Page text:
amino-naphthols in which the coupling position 65
is ortho or para to the hydroxy group are par
ticularly noteworthy.
The products are water-soluble dyes having
exceptional substantivity to cellulose. The poly
70
75
azo derivatives are particularly desirable.
In
70
general, the Z-amino-benzidine component is to
be kept free of carboxylic and sulfonic acid
groups although this prohibition is not absolute.
Not only are the compounds dyes in themselves 75
2,11 7,425
but, when applied to the ?ber, they may be diazo
tized and coupled to suitable components.
As many apparently widely different embodi
ments of this invention may be made without
departing from the spirit and scope thereof, it is
to be understood that we do not limit ourselves
to the speci?c embodiments thereof except as
de?ned in the appended claims.
We claim:
10
'
1. A compound represented by the formula:
15
15
NHCOONH:
NaOsS
I
20
20
NaOaS-
CH:
CH:
NHo Q-ONm
2. A compound represented by the formula:
25
25
N'HC GONE:
30
30
N===N-
35
N=N
35
S OaNa
SOaNa
3. A compound represented by the formula: ‘
40
40
45
45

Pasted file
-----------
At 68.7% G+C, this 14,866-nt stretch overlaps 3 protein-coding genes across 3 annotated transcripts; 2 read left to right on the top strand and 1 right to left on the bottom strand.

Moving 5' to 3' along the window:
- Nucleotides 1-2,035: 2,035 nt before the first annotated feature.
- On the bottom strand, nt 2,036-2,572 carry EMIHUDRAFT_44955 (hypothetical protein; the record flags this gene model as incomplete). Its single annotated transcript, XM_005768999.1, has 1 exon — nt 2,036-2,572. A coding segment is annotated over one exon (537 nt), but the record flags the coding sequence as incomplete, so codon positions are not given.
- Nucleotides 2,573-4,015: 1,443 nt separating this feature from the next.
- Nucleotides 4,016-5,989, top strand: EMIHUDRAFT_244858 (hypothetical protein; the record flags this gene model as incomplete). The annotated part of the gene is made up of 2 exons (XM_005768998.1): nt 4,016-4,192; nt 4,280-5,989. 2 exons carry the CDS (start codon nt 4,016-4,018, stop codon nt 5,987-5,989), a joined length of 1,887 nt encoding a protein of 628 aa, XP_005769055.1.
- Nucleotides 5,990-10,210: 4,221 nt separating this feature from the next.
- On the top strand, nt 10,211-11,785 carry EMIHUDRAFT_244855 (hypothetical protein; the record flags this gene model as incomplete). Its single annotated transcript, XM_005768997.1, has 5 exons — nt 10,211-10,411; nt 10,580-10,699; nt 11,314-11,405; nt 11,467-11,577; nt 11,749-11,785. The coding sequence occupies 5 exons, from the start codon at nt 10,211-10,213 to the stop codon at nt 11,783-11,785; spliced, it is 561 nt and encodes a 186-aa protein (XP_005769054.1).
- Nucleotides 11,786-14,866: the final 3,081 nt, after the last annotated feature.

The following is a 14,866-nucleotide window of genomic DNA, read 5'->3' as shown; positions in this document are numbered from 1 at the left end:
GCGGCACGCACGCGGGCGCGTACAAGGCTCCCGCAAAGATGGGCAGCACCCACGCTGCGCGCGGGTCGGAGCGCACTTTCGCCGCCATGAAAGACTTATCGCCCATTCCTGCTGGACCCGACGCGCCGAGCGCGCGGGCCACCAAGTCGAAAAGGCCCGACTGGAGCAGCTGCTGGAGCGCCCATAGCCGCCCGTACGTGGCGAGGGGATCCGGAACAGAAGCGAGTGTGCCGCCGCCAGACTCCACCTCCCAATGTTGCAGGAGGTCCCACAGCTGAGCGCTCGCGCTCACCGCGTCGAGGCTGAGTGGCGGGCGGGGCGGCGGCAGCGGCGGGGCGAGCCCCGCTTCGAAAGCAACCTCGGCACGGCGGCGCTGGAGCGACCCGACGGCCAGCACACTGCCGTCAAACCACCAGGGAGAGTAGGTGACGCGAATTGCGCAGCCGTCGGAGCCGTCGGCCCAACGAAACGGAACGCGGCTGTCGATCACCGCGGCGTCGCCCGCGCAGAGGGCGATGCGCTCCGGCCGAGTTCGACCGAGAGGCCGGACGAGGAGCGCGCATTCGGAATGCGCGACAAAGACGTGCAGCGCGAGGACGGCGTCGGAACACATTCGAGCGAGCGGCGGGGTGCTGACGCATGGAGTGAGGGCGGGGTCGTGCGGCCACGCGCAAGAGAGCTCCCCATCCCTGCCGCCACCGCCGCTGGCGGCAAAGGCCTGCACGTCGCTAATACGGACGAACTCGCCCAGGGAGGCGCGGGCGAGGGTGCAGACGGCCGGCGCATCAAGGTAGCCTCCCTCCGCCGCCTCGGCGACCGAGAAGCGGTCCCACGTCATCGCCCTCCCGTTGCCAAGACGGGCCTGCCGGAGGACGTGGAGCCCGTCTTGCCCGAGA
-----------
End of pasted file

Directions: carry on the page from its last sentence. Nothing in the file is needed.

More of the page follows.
S OaNa
NHOO
I
ONE,
50
NaOaS
4. A compound represented by the formula:
NHOCO
acid, and aryl has a single nucleus from the
NH)
Y
NHOC
I
X-Aryl-N=N
NH:
in which X is one of a group consisting of hy
70 drogen,
15
Y is at least one of a group consisting of hydro
gen, halogen, alkyl, alkoxy, hydroxy, secondary
amino, tertiary amino, carboxy, and sulfonic 55
NHz
55
65
50
NHCOONH:
group consisting of benzene and naphthalene.
5. The process which comprises diazotizing
metanilic acid and coupling it to 1,6-C1eve’s acid,
diazotizing the product and coupling it to 2
amino-benzldine, condensing the product with
para~nitro-benzoyl chloride, reducing the nitro
groups, and isolating the product.
6. The process which comprises diazotizing an
aromatic compound having a free amino group, 65
coupling it to 2-amino-benzidine, condensing the
product with para-nitro-benzoyl, chloride, and
reducing.
HENRY JORDAN.
SWANIE S. ROSSANDER.
70